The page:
+1000. There are a few posters on this site that I read and often re read with great interest. Folks who actually know their shít. TBH I'm often exclaiming "wtf? *scratch head* Oh yea, right I see what you mean. No way? GTFO! Bloody hell my brain just expanded by a factor of 10 and it hurt" and a fair number of them post in this forum. Dubhthach and Enkidu alone are worth the price of admission and they're not the only ones. If ye aren't in the position of teaching others, even as a part time thing, ye bloody well should be. Ye is great. We so need ye IMHO. Yous or yis doesn't quite cut it Why oh why did English lose the plural you?

*awaits next class with fevered anticipation*

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P. Breathnach Registered User
#177

Wibbs said:
...Why oh why did English lose the plural you?

*awaits next class with fevered anticipation*

Perhaps we should reconvene in the English forum, where you would, no doubt, be told that it was the singular of "you" that was lost (didst thou not remember that?).

2 people have thanked this post
slowburner Moderator
#178

Wibbs said:
+1000. There are a few posters on this site that I read and often re read with great interest. Folks who actually know their shít. TBH I'm often exclaiming "wtf? *scratch head* Oh yea, right I see what you mean. No way? GTFO! Bloody hell my brain just expanded by a factor of 10 and it hurt" and a fair number of them post in this forum. Dubhthach and Enkidu alone are worth the price of admission and they're not the only ones. If ye aren't in the position of teaching others, even as a part time thing, ye bloody well should be. Ye is great. We so need ye IMHO. Yous or yis doesn't quite cut it Why oh why did English lose the plural you?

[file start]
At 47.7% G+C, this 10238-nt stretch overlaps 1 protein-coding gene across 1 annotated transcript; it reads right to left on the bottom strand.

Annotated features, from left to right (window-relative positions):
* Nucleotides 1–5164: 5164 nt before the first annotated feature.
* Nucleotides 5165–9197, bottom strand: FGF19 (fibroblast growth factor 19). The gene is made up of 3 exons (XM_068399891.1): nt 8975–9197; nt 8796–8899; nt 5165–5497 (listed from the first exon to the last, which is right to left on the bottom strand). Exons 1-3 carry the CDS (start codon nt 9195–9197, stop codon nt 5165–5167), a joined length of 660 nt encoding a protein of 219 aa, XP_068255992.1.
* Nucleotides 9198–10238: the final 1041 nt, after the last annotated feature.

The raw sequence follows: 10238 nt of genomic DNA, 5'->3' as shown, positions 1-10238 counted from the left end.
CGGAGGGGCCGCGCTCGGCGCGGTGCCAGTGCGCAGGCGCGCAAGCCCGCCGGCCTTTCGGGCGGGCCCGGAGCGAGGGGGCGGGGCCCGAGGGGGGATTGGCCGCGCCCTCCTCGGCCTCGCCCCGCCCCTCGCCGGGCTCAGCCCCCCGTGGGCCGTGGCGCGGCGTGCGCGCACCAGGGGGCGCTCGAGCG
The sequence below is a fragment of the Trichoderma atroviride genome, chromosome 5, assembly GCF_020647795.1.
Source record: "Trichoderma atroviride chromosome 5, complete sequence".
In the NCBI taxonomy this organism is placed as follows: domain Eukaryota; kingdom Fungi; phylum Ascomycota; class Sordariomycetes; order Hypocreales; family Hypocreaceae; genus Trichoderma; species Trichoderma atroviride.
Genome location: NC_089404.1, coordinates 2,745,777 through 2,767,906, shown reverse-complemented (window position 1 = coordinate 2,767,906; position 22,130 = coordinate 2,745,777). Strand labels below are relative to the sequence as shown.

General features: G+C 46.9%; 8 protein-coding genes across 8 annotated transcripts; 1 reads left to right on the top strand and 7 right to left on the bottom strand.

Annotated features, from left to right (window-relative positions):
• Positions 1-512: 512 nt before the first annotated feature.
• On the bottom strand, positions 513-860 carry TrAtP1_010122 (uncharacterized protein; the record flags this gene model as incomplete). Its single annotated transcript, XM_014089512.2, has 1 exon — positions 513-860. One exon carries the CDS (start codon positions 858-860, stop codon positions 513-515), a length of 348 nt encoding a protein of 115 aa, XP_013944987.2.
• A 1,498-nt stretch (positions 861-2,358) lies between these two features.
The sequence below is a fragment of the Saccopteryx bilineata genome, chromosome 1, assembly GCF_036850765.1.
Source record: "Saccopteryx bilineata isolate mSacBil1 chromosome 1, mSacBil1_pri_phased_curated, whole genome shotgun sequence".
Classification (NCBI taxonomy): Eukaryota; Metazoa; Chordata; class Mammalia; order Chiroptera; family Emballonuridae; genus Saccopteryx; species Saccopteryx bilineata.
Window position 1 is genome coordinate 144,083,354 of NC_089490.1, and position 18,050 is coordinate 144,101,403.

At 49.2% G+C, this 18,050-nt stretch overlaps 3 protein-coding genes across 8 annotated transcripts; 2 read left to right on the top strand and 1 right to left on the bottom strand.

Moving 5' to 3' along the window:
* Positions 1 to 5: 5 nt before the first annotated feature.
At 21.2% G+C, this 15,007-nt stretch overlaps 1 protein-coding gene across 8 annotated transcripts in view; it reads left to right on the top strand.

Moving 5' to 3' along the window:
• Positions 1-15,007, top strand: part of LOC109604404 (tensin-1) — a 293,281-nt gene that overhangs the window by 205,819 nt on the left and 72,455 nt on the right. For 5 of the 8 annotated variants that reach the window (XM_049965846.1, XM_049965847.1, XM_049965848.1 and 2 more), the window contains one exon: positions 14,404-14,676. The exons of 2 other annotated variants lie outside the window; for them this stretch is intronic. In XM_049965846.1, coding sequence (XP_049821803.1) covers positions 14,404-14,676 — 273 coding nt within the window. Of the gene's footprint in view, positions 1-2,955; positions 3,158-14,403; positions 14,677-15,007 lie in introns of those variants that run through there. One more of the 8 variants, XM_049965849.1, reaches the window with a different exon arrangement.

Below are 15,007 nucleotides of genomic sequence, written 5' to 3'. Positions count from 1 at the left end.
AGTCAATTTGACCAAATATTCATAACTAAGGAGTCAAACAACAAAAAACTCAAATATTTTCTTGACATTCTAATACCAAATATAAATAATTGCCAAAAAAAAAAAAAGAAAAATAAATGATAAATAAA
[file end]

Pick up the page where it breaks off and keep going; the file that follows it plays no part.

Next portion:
*awaits next class with fevered anticipation*

Thou hast hit 'ye' nail squarely upon its head.
Where else could you put such a diverse range of expertise and thought together?

dubhthach Registered User
#179

slowburner said:
Thou hast hit 'ye' nail squarely upon its head.
Where else could you put such a diverse range of expertise and thought together?


"Ye" as in "Ye Olde Pub" is due to fact that in English "Blackletter" that the letter þ (Thorn) had basically become identical to the letter y. The replacement of þ with th had only really started in 14th century and wasn't widespread. So in the case of "Ye Olde" it was still prononunced as "The olde", so completely different pronunciation meaning compared to the pronoun "Ye"

þ (Thorn) is still used as a letter in Icelandic for example)

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slowburner Moderator
#180